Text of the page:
According to UNEP’s estimate, the global anthropogenic atmospheric Hg emission was 1960 metric tons in 2010. East and Southeast Asia is the major emission source region, contributing about 40% of the global emission. China is the top emitter, contributing about 30% of the global emission. In recent years, large-scale Chinese haze events occur frequently and sometimes influence Taiwan via trans-boundary transport, possibly accompanied by the export of atmospheric Hg. Biomass burning is another important emission source, releasing 675 metric tons of Hg to the atmosphere each year globally. Both Indonesia and the Indochina Peninsula are major biomass burning regions. Monitoring results of the Lulin Atmospheric Background Station (LABS) indicate that the springtime (March-April) biomass burning emission plumes from the Indochina Peninsula can influence the mountain air quality of Taiwan, resulting in elevated concentrations of air pollutants, such as CO, O3, aerosols, and Hg. During transport, the biomass burning plumes may pass southwest and south China before reaching Taiwan. As a result, the biomass burning plume could also carry and mix with the Chinese anthropogenic Hg emission to Taiwan. By contrast, studies concerning the influence of atmospheric Hg emissions, due to biomass burning and anthropogenic activities, from Indonesia and the Philippines to the South China Sea and Taiwan are extremely limited. Therefore, a 3-year research project is proposed to characterize atmospheric Hg emissions from different source regions, to study the physical and chemical transformation of Hg speciation during transport, and to discuss the regional atmospheric Hg cycle. This proposal is prepared for the application of research funding of the 1st year (2018/8-2019/7). Via regional international collaboration, intensive measurements of atmospheric Hg will be conducted at sites in the source region (Thailand, Vietnam, Indonesia or the Philippines) and the downwind receptor sites in Taiwan (such as Taiping Island, Dongsha Island, Cape Fuguei, Mt. Bamboo, Mt. Lulin, or Hengchun) during the 2018 Cloud, Aerosol and Monsoon Processes Philippines Experiment (CAMP2Ex) and the 2019 7-SEAS spring experiment. Meteorological information and data of atmospheric radiation and other air pollutants will be integrated with the Hg data for detail data analyses and discussion.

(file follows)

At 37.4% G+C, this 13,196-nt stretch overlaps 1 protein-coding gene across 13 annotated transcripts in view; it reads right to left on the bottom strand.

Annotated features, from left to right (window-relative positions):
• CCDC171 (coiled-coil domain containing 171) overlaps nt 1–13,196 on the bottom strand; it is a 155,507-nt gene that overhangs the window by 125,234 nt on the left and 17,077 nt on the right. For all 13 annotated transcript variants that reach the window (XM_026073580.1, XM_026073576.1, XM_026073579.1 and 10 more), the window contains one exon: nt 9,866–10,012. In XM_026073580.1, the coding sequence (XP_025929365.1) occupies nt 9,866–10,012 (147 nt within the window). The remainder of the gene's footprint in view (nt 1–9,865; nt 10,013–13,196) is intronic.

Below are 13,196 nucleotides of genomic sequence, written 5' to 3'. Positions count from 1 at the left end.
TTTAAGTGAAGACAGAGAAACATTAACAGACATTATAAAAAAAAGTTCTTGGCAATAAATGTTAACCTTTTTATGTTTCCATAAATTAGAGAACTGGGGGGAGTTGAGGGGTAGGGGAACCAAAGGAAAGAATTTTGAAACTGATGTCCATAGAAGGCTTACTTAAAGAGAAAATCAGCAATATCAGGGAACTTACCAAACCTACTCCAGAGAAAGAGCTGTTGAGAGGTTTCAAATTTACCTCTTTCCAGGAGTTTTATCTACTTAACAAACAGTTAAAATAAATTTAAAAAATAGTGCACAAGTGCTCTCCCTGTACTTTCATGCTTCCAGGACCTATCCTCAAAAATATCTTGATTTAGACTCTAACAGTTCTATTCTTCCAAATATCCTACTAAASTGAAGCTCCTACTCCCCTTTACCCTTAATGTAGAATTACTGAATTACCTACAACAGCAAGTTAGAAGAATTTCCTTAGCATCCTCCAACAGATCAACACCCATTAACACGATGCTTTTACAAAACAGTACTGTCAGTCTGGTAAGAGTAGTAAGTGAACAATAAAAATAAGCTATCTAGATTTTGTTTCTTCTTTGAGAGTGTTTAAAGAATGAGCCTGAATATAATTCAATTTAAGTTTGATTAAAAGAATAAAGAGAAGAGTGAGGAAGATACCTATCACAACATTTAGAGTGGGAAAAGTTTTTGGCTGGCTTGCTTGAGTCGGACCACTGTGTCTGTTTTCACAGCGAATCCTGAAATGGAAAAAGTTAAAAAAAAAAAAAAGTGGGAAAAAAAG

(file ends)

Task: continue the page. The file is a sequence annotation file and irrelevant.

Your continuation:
|Effective start/end date||1/08/18 → 31/07/19|
UN Sustainable Development Goals
In 2015, UN member states agreed to 17 global Sustainable Development Goals (SDGs) to end poverty, protect the planet and ensure prosperity for all. This project contributes towards the following SDG(s):
- Biomass Burning
- Artisanal and Small-Scale Gold Mining
- Anthropogenic Emissions
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